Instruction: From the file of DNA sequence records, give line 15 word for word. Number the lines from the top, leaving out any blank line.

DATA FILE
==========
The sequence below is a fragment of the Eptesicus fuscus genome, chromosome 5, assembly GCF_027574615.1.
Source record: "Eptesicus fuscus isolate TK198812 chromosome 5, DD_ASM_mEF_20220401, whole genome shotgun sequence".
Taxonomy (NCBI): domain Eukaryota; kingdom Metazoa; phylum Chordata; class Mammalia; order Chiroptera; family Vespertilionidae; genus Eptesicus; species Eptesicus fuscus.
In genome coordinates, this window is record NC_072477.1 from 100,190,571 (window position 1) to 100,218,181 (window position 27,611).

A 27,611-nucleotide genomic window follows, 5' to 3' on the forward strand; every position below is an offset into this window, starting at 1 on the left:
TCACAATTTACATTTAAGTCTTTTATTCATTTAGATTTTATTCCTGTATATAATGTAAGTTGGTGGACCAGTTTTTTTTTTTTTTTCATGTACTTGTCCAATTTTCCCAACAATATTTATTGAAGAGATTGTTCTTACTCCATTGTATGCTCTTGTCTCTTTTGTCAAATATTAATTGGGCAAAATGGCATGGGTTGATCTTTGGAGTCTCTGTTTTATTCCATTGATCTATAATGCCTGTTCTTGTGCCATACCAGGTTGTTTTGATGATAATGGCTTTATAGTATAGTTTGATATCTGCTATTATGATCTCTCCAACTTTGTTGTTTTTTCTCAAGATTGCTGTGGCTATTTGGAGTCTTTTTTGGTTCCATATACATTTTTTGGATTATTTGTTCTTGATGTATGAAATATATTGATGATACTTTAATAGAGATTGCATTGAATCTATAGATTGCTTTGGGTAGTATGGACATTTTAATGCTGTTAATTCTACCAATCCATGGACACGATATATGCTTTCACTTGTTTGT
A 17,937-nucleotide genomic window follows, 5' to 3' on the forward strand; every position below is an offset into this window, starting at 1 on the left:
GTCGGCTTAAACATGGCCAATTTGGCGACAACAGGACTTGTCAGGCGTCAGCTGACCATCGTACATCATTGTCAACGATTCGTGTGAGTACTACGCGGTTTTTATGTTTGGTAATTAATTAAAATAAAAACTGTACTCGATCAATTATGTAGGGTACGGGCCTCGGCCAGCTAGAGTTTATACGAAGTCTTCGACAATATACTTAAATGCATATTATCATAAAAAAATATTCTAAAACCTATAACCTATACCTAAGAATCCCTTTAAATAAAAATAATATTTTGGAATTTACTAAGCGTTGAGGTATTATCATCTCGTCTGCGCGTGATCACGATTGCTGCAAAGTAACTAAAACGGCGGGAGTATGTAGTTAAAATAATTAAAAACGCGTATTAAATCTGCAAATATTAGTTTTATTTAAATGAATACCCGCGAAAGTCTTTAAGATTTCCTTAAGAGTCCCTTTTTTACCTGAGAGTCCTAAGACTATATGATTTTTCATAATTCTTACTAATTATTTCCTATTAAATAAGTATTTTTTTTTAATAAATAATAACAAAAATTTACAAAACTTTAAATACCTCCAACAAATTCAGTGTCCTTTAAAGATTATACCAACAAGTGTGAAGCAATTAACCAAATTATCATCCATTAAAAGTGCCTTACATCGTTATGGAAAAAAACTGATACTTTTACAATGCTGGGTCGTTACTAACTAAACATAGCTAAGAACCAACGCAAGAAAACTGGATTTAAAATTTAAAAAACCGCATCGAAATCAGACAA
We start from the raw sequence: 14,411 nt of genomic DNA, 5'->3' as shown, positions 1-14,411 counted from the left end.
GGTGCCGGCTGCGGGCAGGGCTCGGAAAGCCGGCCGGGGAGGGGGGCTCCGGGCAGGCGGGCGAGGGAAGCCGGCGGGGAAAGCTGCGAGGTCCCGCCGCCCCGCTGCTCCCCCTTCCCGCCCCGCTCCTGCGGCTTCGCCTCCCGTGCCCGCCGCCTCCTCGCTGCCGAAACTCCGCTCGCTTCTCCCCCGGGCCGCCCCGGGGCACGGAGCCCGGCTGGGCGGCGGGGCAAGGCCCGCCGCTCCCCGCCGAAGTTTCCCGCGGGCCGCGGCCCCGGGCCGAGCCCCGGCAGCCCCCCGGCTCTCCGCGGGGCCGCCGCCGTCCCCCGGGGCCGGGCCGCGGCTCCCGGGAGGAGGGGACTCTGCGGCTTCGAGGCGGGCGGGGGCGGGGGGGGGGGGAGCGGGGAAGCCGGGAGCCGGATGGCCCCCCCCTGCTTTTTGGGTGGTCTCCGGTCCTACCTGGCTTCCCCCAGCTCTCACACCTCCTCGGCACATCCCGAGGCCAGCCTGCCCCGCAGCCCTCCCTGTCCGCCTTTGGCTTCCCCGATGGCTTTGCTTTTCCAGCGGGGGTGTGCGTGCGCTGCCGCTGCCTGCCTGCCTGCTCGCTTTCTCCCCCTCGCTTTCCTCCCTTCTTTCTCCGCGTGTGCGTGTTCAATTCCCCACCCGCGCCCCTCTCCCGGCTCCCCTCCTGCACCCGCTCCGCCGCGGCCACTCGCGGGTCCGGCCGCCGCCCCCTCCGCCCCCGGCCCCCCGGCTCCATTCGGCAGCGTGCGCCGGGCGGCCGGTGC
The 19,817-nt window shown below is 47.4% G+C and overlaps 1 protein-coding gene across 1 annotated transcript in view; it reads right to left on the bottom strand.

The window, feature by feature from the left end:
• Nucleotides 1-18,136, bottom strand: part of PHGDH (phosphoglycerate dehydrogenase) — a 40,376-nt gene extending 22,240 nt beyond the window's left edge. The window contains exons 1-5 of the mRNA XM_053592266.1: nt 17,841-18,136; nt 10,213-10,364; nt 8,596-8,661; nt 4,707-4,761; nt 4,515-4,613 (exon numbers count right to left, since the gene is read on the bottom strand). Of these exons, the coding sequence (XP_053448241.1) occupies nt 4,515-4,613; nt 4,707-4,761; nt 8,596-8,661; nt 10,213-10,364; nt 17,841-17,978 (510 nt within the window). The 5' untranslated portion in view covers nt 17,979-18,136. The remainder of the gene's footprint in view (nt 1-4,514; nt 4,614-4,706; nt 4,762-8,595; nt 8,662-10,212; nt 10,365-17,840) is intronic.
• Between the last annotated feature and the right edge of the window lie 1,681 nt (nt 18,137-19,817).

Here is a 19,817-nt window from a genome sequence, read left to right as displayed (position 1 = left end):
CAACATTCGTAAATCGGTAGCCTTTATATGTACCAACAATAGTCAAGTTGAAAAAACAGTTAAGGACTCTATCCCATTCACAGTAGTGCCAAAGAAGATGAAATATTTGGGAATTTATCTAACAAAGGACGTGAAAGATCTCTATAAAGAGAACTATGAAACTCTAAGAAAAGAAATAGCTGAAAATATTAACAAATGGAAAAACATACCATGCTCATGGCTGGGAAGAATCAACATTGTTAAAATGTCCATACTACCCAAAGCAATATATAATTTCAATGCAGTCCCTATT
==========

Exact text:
Here is a 19,817-nt window from a genome sequence, read left to right as displayed (position 1 = left end):